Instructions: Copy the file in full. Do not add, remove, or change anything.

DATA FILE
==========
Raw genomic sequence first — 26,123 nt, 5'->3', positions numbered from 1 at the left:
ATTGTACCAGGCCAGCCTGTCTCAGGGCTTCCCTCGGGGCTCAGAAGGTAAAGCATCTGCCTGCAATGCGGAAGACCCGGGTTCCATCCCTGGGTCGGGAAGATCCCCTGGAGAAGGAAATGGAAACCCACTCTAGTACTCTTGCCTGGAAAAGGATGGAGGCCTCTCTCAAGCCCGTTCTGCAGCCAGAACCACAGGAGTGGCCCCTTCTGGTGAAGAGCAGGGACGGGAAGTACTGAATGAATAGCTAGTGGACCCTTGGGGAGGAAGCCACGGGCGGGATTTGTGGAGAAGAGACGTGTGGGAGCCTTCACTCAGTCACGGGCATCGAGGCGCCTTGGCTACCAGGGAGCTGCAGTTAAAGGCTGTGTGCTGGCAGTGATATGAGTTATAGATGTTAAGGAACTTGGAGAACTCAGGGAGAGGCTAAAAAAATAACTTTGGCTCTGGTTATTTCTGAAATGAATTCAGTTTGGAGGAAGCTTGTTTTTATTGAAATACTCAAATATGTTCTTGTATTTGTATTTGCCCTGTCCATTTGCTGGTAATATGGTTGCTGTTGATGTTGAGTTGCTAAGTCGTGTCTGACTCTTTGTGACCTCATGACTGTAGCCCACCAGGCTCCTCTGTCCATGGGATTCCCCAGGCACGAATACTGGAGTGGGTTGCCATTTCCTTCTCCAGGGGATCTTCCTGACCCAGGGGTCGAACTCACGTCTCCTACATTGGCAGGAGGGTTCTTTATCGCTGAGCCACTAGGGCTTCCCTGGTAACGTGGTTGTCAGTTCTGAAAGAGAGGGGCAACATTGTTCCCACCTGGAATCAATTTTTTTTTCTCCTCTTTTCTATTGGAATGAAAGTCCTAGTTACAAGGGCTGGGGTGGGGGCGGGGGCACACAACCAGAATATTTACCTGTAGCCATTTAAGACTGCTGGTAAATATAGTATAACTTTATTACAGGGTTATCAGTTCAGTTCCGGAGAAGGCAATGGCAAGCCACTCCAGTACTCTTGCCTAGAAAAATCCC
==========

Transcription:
Raw genomic sequence first — 26,123 nt, 5'->3', positions numbered from 1 at the left:
ATTGTACCAGGCCAGCCTGTCTCAGGGCTTCCCTCGGGGCTCAGAAGGTAAAGCATCTGCCTGCAATGCGGAAGACCCGGGTTCCATCCCTGGGTCGGGAAGATCCCCTGGAGAAGGAAATGGAAACCCACTCTAGTACTCTTGCCTGGAAAAGGATGGAGGCCTCTCTCAAGCCCGTTCTGCAGCCAGAACCACAGGAGTGGCCCCTTCTGGTGAAGAGCAGGGACGGGAAGTACTGAATGAATAGCTAGTGGACCCTTGGGGAGGAAGCCACGGGCGGGATTTGTGGAGAAGAGACGTGTGGGAGCCTTCACTCAGTCACGGGCATCGAGGCGCCTTGGCTACCAGGGAGCTGCAGTTAAAGGCTGTGTGCTGGCAGTGATATGAGTTATAGATGTTAAGGAACTTGGAGAACTCAGGGAGAGGCTAAAAAAATAACTTTGGCTCTGGTTATTTCTGAAATGAATTCAGTTTGGAGGAAGCTTGTTTTTATTGAAATACTCAAATATGTTCTTGTATTTGTATTTGCCCTGTCCATTTGCTGGTAATATGGTTGCTGTTGATGTTGAGTTGCTAAGTCGTGTCTGACTCTTTGTGACCTCATGACTGTAGCCCACCAGGCTCCTCTGTCCATGGGATTCCCCAGGCACGAATACTGGAGTGGGTTGCCATTTCCTTCTCCAGGGGATCTTCCTGACCCAGGGGTCGAACTCACGTCTCCTACATTGGCAGGAGGGTTCTTTATCGCTGAGCCACTAGGGCTTCCCTGGTAACGTGGTTGTCAGTTCTGAAAGAGAGGGGCAACATTGTTCCCACCTGGAATCAATTTTTTTTTCTCCTCTTTTCTATTGGAATGAAAGTCCTAGTTACAAGGGCTGGGGTGGGGGCGGGGGCACACAACCAGAATATTTACCTGTAGCCATTTAAGACTGCTGGTAAATATAGTATAACTTTATTACAGGGTTATCAGTTCAGTTCCGGAGAAGGCAATGGCAAGCCACTCCAGTACTCTTGCCTAGAAAAATCCC